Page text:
Propofol Attenuates the Decrease of Dynamic Compliance and Water Content in the Lung by Decreasing Oxidative Radicals Released from the Reperfused Liver

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Remote pulmonary injuries after hepatic reperfusion are frequently caused by reactive oxygen species (ROS)-induced damage. The choice of anesthetics may affect the balance between oxidants and antioxidants, and propofol, a commonly used anesthetic, has an antioxidant effect. In this study, we developed a model to study pulmonary function with hepatic ischemia/reperfusion (I/R) manipulation, with the aim of defining remote pulmonary dysfunction after hepatic reperfusion and determining if propofol affects this dysfunction by altering ROS production from the liver or lungs.


Adult male rats weighing 160–250 g were randomly divided into four groups according to the type of surgery (sham or I/R) and the anesthetic administered (pentobarbital or propofol). To induce I/R, the portal vein and hepatic artery to the left and medial lobes of the liver were clamped. All of the measurements were done after 5 h of reperfusion, after 45 min of ischemia. Pulmonary function after hepatic I/R was determined by dynamic compliance, resistance and wet-to-dry ratio, and by histopathology. Hepato-cellular injuries were confirmed by alanine aminotransferase, whereas ROS production was measured from the inferior vena cava, jugular vein, and carotid artery. Products of lipid peroxidation, thiobarbiturate acid reactive substances and malondialdehyde, were measured in lung and hepatic tissues.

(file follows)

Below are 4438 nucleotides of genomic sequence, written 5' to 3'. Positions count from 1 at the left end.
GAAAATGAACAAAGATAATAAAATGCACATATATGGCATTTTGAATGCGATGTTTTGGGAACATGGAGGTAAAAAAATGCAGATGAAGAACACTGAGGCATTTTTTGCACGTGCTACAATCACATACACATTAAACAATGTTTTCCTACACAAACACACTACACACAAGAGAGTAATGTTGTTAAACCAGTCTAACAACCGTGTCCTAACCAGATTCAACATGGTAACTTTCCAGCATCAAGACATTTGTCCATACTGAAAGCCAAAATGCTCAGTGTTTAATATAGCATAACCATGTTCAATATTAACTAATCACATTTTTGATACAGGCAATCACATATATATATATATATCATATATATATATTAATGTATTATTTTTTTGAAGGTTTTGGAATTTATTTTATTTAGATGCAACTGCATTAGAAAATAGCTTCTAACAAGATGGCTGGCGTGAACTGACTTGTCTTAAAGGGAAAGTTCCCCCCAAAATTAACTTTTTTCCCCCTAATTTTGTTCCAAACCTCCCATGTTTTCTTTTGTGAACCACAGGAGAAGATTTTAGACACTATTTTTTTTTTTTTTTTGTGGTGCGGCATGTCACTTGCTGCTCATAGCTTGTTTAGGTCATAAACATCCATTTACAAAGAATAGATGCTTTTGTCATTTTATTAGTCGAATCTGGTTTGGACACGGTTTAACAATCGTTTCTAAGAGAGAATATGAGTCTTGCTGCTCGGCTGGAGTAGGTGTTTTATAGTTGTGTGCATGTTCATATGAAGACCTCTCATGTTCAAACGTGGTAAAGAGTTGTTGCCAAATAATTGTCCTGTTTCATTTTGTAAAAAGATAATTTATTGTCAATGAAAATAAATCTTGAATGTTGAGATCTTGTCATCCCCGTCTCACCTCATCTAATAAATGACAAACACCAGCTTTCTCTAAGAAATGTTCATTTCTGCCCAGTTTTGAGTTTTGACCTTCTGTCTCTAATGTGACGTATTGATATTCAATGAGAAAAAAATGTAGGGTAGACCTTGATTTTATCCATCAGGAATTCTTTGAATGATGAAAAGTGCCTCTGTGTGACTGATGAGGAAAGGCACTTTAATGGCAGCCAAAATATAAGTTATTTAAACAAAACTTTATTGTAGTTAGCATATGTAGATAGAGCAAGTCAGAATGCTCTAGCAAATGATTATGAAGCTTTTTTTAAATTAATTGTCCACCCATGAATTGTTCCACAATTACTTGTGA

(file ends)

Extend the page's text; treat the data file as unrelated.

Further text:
Remote lung injury after hepatic I/R was shown by a significant decrease of Cdyn, and increases in resistance and the wet-to-dry ratio. ROS production was significantly increased and was highest in samples from the inferior vena cava. Thiobarbiturate acid reactive substances and malondialdehyde in the liver and serum alanine aminotransferase were significantly increased only in the I/R+pentobarbital group. All of the changes were significantly attenuated in the I/R+ propofol group (P = 0.05). With propofol infusion, there was decreased ROS production from the reperfused liver, with less hepato-cellular injury, followed by well-maintained pulmonary function.


Remote pulmonary dysfunction and reperfusion injury in the liver were demonstrated in our rat model, as well as massive ROS production and lipid peroxidation. Propofol infusion attenuated remote pulmonary injury by lessening oxidative injury from the reperfused liver.

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